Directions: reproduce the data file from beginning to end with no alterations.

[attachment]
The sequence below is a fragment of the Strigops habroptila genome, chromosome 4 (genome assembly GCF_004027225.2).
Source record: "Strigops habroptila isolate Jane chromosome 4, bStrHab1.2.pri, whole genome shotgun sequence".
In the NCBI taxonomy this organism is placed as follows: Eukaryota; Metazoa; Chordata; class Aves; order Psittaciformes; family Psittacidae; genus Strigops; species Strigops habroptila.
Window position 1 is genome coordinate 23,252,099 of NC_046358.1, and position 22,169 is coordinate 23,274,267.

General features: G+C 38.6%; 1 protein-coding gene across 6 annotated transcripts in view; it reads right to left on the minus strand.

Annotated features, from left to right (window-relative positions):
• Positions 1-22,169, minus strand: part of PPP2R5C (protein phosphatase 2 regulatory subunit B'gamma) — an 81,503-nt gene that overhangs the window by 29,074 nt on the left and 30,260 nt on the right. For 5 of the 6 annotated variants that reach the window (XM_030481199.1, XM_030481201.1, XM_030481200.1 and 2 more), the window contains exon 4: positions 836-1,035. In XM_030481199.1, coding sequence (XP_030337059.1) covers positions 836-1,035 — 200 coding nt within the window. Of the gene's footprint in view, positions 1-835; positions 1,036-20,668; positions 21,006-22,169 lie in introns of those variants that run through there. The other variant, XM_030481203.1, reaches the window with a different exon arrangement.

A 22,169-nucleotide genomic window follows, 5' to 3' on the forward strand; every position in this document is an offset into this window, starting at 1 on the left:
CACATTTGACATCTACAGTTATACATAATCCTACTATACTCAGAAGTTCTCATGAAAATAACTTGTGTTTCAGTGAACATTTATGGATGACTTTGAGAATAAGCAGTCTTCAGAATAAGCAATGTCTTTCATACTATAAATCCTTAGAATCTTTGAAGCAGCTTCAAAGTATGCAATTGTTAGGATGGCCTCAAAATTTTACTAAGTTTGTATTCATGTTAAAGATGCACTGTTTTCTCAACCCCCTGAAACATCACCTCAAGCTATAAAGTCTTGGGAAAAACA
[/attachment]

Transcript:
The sequence below is a fragment of the Strigops habroptila genome, chromosome 4 (genome assembly GCF_004027225.2).
Source record: "Strigops habroptila isolate Jane chromosome 4, bStrHab1.2.pri, whole genome shotgun sequence".
In the NCBI taxonomy this organism is placed as follows: Eukaryota; Metazoa; Chordata; class Aves; order Psittaciformes; family Psittacidae; genus Strigops; species Strigops habroptila.
Window position 1 is genome coordinate 23,252,099 of NC_046358.1, and position 22,169 is coordinate 23,274,267.

General features: G+C 38.6%; 1 protein-coding gene across 6 annotated transcripts in view; it reads right to left on the minus strand.

Annotated features, from left to right (window-relative positions):
• Positions 1-22,169, minus strand: part of PPP2R5C (protein phosphatase 2 regulatory subunit B'gamma) — an 81,503-nt gene that overhangs the window by 29,074 nt on the left and 30,260 nt on the right. For 5 of the 6 annotated variants that reach the window (XM_030481199.1, XM_030481201.1, XM_030481200.1 and 2 more), the window contains exon 4: positions 836-1,035. In XM_030481199.1, coding sequence (XP_030337059.1) covers positions 836-1,035 — 200 coding nt within the window. Of the gene's footprint in view, positions 1-835; positions 1,036-20,668; positions 21,006-22,169 lie in introns of those variants that run through there. The other variant, XM_030481203.1, reaches the window with a different exon arrangement.

A 22,169-nucleotide genomic window follows, 5' to 3' on the forward strand; every position in this document is an offset into this window, starting at 1 on the left:
CACATTTGACATCTACAGTTATACATAATCCTACTATACTCAGAAGTTCTCATGAAAATAACTTGTGTTTCAGTGAACATTTATGGATGACTTTGAGAATAAGCAGTCTTCAGAATAAGCAATGTCTTTCATACTATAAATCCTTAGAATCTTTGAAGCAGCTTCAAAGTATGCAATTGTTAGGATGGCCTCAAAATTTTACTAAGTTTGTATTCATGTTAAAGATGCACTGTTTTCTCAACCCCCTGAAACATCACCTCAAGCTATAAAGTCTTGGGAAAAACA